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Russia’s Behemoth ‘Hunter’ Drone Destroys Ground Target in Test

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Russia’s Behemoth ‘Hunter’ Drone Destroys Ground Target in Test

The loyal-wingman drone is anticipated to be handed over to the Russian military in 2024.

Russia’s Behemoth ‘Hunter’ Drone Destroys Ground Target in Test

Three Tu-95 bombers in air. The Okhotnik UAV accompanied a Tu-95 in a test in December 2020.

Credit: Flickr/Andrey Belenko

Russian state media reported on January 12 that the country’s long-range Sukhoi S-70 Okhotnik (“Hunter”) drone carried out a test bombing attack against a ground target in Ashuluk range in Astrakhan. According to a source who spoke with RIA Novosti, the drone dropped 500-kilogram unguided aerial munitions. However, he reminded the outlet that this was not the first time the Okhotnik-B had destroyed ground targets in a test.

The drone performed its first test flight on August 3, 2019. DefenseWorld quoted a Russian defense ministry statement about the test as saying: “The first flight took place at 12:20 Moscow time and lasted for over 20 minutes. The aerial vehicle flown by the operator made several circles around the airfield at an altitude of 600 meters and then successfully landed.”

The Okhotnik-B is part of a series of under-development long-range unmanned aerial vehicles (UAVs), which also includes the Grom, Altius-U, Kronstadt Sirius, and Kronstadt Orion drones.

Reports suggest that the Okhotnik-B would be delivered to the Russian military in 2024. Sukhoi has earmarked $52 million for the platform’s development till 2025. The drone is anticipated to support Russia’s “loyal wingman program” wherein the UAV is commandeered by a manned aircraft. A Su-57 fifth-generation fighter jet had accompanied the Okhotnik-B on its test flights in September 2019. In December last year, reports emerged that the Russian Tu-95 strategic bomber had accompanied the Okhotnik-B in a test. At that time, a Forbes defense analyst suggested that the principal role of the Okhotnik-B in such a pairing would be to enhance the survivability of the bomber against air defense systems and enemy fighters.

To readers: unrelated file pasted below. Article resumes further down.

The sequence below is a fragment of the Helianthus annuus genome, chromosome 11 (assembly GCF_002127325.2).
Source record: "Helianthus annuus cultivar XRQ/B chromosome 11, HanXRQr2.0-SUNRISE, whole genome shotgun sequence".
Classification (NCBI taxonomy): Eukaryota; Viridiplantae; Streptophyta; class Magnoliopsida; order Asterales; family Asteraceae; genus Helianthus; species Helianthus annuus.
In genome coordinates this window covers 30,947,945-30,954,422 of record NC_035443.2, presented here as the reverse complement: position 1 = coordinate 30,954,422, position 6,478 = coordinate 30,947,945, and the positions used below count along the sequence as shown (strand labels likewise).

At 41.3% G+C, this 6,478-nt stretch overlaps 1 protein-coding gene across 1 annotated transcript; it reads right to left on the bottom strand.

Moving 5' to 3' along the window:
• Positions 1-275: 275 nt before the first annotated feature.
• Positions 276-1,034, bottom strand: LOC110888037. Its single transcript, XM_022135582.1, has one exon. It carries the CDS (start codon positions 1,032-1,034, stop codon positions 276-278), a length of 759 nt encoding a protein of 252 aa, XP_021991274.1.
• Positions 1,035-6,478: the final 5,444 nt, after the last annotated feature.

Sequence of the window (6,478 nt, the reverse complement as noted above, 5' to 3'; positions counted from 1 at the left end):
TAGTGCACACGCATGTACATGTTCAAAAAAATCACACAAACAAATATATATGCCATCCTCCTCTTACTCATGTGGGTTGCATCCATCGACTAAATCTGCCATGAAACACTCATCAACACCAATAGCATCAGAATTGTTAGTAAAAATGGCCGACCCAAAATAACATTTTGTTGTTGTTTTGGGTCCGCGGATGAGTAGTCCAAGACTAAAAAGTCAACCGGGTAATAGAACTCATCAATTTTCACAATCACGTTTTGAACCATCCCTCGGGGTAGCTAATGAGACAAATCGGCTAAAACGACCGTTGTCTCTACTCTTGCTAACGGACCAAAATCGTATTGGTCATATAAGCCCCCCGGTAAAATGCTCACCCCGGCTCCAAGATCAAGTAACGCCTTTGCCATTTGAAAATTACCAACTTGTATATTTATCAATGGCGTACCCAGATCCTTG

The Okhotnik-B is big and heavy. An August 2020 Popular Mechanics article describes its specs as following:

Tipping the scales at 20 tons, Okhotnik is about as heavy as a two-engine American F-15 Eagle fighter. The drone is designed to carry up to 13,200 pounds [about 5,987 kilograms] of munitions, including air-to-air and air-to-ground missiles, in an internal weapons bay. The drone will have a range of 3,240 nautical miles and a top speed of 620 miles an hour [about 998 kilometers an hour].

The drone has a wingspan of 20 meters and is 14 meters in length.

The U.S. has exhibited a preference for more nimble, lighter drones to be used in counterterrorism roles in the past. The U.S. Air Force also has a “loyal wingman” program that involves the XQ-58A Valkyrie drone developed by Kratos. The Valkyrie has a wingspan of 8.2 meters, is 9.1 meters in length, and has a cruise speed of 889 kilometers an hour.

Aerospace giant Boeing also has a loyal wingman program of its own, with its first maiden flight scheduled this year.